Freud and the Institution of Psychoanalytic Knowledge
"Winter's book is learned, original, forcefully written, and powerfully argued."—J. Hillis Miller, University of California, Irvine
"[Winter's] task (well done!) is to study how we explain ourselves—specifically, the causes and consequences of Freud's way. . . . Winter gives clarity its due, integrating her materials and arguments carefully, crossing discipinary lines adroitly, and helping the readers with summaries pro re nata. . . . This book is a fine example of interdisciplinary scholarship."—Bulletin of the History of Medicine
"In Freud and the Institution of Psychoanalytic Knowledge: Cultural Memory in the Present, Sarah Winter blends literary studies and historical sociology to provide a ground breaking cultural history of the strategies Sigmund Freud employed in his writings and career. . . . [It] is highly recommended, thought-provoking reading for students of psychology, psychoanalysis, and the history of medicine."—Wisconsin Bookwatch
"Freud and the Institution of Psychoanalytic Knowledge is an exceedingly thoughtful and balanced book. Its depth and breadth are remarkable; the footnotes and bibliography alone make the book a scholarly treasure trove."—Journal of the American Psychoanalytic Association
How did psychoanalytic knowledge attain a dual status both as common sense about the "inner life" among the educated and as seemingly indispensable psychological expertise during the first half of the twentieth century? Combining approaches from literary studies and historical sociology, this book provides a groundbreaking cultural history of the strategies Freud employed in his writings and career to orchestrate public recognition of psychoanalyis and to shape its institutional identity.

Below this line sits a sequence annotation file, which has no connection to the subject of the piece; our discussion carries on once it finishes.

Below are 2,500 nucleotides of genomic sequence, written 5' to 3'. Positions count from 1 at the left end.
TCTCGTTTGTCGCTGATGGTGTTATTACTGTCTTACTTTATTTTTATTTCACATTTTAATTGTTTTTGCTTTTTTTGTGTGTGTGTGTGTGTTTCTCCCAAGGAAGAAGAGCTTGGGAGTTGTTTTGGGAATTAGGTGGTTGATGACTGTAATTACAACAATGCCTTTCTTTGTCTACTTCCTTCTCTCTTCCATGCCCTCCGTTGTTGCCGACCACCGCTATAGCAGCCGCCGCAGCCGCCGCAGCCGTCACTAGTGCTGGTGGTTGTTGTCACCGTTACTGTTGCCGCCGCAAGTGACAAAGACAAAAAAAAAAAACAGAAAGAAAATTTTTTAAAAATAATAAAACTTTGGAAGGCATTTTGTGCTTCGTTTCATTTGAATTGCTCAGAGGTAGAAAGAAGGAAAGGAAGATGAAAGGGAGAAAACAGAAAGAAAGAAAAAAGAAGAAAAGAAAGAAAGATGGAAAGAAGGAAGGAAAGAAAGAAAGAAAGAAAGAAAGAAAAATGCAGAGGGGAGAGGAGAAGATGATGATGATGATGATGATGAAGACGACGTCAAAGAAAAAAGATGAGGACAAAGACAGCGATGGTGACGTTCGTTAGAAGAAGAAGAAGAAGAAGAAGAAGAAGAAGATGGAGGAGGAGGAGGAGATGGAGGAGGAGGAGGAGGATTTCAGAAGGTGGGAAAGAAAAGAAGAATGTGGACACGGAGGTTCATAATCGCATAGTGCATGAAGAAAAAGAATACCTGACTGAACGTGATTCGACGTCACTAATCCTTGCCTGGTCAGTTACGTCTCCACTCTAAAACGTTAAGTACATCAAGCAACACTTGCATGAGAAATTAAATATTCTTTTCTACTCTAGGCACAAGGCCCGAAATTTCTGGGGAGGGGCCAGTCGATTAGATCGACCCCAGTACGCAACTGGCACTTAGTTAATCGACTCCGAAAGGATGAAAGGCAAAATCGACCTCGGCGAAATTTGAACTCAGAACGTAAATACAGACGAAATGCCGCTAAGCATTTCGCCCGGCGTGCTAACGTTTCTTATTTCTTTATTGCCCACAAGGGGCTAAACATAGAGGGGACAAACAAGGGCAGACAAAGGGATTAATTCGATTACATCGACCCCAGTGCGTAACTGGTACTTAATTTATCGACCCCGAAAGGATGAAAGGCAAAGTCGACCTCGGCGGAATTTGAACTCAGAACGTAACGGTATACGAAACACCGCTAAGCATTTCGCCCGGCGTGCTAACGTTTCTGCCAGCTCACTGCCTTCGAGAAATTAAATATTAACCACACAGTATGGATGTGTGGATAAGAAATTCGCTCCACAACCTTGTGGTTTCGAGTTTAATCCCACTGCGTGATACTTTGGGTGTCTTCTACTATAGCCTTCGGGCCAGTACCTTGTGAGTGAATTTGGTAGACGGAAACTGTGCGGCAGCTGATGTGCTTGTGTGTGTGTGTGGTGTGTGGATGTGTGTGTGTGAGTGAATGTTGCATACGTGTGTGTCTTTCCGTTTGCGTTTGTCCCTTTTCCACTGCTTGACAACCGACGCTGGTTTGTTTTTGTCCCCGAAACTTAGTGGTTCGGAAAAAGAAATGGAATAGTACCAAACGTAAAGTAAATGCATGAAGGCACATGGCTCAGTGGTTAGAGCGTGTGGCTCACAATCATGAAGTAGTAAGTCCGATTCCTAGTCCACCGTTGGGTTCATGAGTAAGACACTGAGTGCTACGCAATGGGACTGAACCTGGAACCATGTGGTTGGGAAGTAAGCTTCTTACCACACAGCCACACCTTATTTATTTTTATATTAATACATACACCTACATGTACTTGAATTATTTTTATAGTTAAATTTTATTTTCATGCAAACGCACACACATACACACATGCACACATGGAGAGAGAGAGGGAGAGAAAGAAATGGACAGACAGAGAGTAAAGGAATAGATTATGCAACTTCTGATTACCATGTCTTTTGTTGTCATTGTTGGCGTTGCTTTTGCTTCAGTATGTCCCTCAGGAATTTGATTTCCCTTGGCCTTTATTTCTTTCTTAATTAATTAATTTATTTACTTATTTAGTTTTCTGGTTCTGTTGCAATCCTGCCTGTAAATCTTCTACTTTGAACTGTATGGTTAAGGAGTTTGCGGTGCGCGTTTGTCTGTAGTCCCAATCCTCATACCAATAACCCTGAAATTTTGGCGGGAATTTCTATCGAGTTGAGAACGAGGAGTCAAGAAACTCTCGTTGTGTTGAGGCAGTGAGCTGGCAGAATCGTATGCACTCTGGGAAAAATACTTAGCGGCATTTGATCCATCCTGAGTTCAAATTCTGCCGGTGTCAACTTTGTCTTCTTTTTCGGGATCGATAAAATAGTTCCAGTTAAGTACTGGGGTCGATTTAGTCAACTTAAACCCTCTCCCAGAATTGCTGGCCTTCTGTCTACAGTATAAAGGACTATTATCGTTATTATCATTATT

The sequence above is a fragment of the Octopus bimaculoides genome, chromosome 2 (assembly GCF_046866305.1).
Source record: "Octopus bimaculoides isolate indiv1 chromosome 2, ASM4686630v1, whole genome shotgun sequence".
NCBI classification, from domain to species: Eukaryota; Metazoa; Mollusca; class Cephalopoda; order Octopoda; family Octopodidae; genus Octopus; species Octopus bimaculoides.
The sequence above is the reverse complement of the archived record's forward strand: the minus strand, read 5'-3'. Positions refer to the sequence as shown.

The author argues that a central element of Freud's institutionalization project was his theoretical appropriation of Greek tragedy. He derived cultural authority and legitimacy for psychoanalysis by adopting the generic conventions and "universal" relevance of Sophoclean tragedy, as well as the prestige of classical education, in his elaboration of the Oedipus complex. As the author shows, Lacanian psychoanalysis has followed Freud's lead in purveying an ahistorical reading of Sophocles' Oedipus plays to authorize its reimagining of the Oedipal subject.
The cultural salience of psychoanalytic knowledge also emerged in the contexts of the social prominence of professionalism and the academic consolidation of the social science disciplines at the turn of the century. Through a detailed examination of Freud's writings on culture, psychoanalytic technique, and the history of the psychoanalytic movement, the book delineates his attempts to establish psychoanalysis both as a profession and as an epistemologically essential master discipline by competing directly with research in philosophy, anthropology, sociology, and academic psychology.
In the current controversy over Freud's legacy, the author offers a critical assessment of the institutional opportunities and constraints that have conditioned the cultural fate of psychoanalytic knowledge in the twentieth century.
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